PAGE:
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March 2000

Understanding the End of Bretton Woods

Email: The End of Bretton Woods: Context:

Is there a good account of the history and effects of different types of Capital Controls and their effects since Bretton Woods. Just listened to an interesting discussion by Chomsky online at the Z magazine Website. It was his claim that when Nixon and associates worked to dismantle the Bretton Woods treaty and its fixed exchange rates, it was asserted at the time that the results would be increased market volatility, a slowing of world wide growth rates, and extended concentrations of wealth. Do all you economists out there know a where there is a good empirical discussion of the historical record.

My Comment:

Well, increased volatility yes--especially once everyone got straight Rudi Dornbusch's argument in his "Expectations and Exchange Rate Dynamics." But a whole spectrum of people--from Milton Friedman all the way through to John Kenneth Galbraith, if I recall correctly--thought that the result would be faster growth: that the need to defend one's exchange rate parity would no longer lead central banks to choke off economic growth in the so-called stop-go cycle, and that countries could then exercise their freedom to set their monetary policy as they wished. (Yes, it was mistaken, but that was the belief.)

Extended concentrations of wealth... not seen as an issue. Nothing like the enormous upsurge in income and wealth inequality inside the industrial core was forecast in the early 1970s. And in the early 1970s people were much more optimistic about the ability of third-world governments to establish social democracy and rapid economic growth than they are today. Back in the 1970s people still believed that real political democracy would become the most common form of government in the third world, and that a combination of public investments, social insurance and welfare-state redistributions, and aggressive stimulative macroeconomic policy could repeat throughout the third world the same kind of economic miracle that southern Europe had experienced in the generation after World War II. So people expected the world distribution of income to become more equal.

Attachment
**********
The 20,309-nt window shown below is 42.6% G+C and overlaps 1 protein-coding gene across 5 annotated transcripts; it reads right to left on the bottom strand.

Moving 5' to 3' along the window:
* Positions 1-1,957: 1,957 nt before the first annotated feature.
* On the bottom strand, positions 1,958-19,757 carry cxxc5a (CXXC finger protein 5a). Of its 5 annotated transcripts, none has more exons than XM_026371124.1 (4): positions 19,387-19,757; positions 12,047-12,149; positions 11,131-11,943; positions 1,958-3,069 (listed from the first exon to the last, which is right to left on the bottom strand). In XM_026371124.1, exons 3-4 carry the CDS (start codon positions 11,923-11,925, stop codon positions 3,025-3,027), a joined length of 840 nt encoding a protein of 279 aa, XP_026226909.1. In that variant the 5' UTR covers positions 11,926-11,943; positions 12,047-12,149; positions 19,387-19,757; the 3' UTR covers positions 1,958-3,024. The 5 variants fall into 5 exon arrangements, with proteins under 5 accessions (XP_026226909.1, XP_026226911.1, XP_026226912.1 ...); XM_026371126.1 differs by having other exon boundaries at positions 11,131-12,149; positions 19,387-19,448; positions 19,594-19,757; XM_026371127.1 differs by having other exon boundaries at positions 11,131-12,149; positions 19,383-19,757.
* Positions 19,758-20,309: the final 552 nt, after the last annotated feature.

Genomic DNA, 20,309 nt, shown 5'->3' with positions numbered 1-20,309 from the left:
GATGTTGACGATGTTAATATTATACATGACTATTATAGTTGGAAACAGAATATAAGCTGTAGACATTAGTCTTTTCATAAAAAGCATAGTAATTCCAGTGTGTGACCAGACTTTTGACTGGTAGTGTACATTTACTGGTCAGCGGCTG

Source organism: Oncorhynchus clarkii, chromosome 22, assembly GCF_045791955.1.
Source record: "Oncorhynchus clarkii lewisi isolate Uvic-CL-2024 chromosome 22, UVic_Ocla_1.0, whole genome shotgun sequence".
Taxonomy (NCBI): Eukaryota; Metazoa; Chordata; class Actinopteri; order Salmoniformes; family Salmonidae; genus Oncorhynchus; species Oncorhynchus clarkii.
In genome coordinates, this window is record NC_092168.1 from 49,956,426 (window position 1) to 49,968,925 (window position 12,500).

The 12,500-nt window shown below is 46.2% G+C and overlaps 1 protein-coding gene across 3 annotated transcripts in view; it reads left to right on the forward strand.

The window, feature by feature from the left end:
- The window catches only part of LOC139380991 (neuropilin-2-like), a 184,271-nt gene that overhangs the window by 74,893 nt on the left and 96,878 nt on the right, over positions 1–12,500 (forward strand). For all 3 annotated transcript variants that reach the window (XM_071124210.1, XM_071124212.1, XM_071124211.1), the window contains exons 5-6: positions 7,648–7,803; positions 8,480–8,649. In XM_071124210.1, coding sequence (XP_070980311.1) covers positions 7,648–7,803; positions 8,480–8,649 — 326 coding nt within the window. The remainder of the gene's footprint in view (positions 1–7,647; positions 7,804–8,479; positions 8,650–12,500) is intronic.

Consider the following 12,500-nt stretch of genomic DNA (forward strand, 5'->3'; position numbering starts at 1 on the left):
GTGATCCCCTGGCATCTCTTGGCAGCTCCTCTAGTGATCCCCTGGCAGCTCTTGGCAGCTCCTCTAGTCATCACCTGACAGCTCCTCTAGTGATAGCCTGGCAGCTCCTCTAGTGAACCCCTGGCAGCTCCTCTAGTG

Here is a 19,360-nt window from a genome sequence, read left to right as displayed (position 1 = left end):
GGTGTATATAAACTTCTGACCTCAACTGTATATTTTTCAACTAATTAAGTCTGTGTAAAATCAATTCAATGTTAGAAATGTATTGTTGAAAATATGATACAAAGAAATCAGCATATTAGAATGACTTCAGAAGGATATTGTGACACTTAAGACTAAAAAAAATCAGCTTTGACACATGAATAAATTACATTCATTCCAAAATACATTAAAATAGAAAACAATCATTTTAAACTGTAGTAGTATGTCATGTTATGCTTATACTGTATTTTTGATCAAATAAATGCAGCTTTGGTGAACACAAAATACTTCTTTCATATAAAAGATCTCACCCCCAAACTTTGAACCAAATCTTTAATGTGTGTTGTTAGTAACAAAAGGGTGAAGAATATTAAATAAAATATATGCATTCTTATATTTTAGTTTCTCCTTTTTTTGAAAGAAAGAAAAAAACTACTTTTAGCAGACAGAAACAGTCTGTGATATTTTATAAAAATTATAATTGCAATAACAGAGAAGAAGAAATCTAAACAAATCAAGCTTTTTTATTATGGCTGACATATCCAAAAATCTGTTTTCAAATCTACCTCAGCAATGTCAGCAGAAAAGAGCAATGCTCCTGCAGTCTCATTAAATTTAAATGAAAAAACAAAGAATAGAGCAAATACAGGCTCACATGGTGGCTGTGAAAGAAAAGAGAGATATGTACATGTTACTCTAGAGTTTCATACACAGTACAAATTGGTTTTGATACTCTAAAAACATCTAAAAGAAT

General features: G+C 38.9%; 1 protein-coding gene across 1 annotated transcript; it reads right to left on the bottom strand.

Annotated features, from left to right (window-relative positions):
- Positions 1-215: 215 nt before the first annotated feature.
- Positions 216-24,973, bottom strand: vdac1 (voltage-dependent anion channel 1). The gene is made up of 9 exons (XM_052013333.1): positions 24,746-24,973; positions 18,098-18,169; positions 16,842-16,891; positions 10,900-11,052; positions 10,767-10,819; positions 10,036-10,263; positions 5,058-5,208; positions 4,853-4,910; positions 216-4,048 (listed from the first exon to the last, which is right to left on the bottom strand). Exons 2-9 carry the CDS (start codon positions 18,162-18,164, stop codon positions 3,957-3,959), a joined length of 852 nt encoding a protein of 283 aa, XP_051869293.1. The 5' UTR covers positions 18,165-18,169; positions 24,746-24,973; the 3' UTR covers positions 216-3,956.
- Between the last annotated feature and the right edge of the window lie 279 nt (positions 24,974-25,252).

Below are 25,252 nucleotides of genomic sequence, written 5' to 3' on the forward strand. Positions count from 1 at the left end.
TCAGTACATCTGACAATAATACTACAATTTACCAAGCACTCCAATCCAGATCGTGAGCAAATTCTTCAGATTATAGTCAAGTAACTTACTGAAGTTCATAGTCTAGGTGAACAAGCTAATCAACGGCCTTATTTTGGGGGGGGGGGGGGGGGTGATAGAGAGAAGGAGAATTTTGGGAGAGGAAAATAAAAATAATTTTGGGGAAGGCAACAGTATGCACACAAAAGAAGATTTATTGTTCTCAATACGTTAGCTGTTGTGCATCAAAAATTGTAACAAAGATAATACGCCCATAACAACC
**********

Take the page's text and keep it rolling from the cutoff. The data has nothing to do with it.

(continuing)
Of course, it hasn't happened: the lost decade of the 1980s in Latin America, the collapse of economic development in Africa (see, for example, Wole Soyinka's The Open Sore of a Continent; or Robert Bates's Markets and States in Tropical Africa). One way (in fact, my favorite way) to view neoliberalism is as a counsel of near-despair. It is an admission that state structures and political controls in developing countries are such that governments cannot perform the kinds of growth-promoting and income-redistributing missions that we take for granted in the social democracies of Europe, that attempts at social democracy tend to collapse into corruption and kleptocracy, and that the best shot at development is to try to cut the interface between government and economy--privatize businesses, diminish regulation, abandon independent monetary policy for currency boards, bet that the most rapid road to increasing incomes and productivity is to make one's economy hostage to the good opinion of foreign investors...

(I do happen to believe that "global neoliberalism" is the best live political option today; but I also believe that that isn't saying much--like saying that it's better to be tarred, feathered, and ridden out of town on a rail than to be hanged, drowned, or shot.)

Brad DeLong